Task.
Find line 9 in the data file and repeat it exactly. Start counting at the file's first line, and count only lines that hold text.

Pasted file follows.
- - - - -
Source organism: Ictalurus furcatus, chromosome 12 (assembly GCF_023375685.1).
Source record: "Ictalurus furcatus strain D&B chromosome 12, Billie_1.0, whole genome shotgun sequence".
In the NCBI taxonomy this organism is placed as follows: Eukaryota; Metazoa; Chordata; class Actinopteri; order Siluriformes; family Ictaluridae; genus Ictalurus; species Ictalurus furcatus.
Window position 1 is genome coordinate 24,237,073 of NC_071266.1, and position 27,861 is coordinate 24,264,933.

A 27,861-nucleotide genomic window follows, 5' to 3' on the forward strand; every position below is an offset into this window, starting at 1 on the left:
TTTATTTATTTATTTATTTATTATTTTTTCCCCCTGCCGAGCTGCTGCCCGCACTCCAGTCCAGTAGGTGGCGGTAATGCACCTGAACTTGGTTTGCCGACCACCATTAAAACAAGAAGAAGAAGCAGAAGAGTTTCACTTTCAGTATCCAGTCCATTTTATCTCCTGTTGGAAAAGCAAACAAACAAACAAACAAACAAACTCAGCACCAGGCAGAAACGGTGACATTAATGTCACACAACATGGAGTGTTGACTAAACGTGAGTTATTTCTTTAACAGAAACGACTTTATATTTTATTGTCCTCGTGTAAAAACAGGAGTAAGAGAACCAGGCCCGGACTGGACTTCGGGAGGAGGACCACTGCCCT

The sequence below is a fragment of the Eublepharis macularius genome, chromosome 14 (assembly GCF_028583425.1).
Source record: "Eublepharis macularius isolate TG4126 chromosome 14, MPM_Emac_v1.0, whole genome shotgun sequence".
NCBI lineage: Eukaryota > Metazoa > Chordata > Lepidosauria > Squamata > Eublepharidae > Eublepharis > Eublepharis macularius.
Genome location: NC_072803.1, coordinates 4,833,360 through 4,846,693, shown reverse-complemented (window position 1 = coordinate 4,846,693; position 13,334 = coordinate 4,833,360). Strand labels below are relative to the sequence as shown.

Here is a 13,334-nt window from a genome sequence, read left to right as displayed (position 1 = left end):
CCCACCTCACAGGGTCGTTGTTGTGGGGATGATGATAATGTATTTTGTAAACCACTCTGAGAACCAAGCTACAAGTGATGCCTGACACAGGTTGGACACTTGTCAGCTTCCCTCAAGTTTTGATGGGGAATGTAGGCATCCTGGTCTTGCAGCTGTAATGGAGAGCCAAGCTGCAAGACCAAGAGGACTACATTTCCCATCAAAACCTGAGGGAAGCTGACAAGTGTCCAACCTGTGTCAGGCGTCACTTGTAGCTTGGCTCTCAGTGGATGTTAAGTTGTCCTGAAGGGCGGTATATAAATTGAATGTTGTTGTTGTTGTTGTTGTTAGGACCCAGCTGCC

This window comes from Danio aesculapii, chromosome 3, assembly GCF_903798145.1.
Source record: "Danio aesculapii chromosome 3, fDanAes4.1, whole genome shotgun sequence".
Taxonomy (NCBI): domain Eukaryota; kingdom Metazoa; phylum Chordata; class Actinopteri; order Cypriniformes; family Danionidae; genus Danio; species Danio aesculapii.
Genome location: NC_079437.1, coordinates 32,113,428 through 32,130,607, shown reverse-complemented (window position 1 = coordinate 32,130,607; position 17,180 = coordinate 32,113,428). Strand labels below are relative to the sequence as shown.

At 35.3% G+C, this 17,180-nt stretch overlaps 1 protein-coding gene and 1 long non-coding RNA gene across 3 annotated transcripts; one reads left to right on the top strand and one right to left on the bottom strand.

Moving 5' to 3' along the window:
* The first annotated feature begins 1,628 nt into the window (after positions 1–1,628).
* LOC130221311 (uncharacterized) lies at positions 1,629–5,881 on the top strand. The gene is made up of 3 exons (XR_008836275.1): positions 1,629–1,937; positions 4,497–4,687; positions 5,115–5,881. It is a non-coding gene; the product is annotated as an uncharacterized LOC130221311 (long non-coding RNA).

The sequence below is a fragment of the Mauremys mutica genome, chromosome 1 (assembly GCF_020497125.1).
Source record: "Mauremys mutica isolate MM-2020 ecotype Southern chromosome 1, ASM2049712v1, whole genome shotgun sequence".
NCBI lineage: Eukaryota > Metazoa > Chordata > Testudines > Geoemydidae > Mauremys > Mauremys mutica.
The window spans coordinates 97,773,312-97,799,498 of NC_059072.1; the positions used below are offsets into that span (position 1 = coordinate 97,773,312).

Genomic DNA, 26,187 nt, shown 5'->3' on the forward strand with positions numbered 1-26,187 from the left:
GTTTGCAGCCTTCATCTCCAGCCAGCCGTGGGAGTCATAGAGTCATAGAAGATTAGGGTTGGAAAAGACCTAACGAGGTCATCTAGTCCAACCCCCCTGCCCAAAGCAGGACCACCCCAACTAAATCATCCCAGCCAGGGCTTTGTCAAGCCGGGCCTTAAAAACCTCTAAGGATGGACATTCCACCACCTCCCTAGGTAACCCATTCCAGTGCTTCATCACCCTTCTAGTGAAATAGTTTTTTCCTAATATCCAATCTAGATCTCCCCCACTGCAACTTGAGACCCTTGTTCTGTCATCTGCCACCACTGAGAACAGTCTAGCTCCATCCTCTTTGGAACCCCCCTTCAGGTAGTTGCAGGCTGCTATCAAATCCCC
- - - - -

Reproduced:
NCBI lineage: Eukaryota > Metazoa > Chordata > Lepidosauria > Squamata > Eublepharidae > Eublepharis > Eublepharis macularius.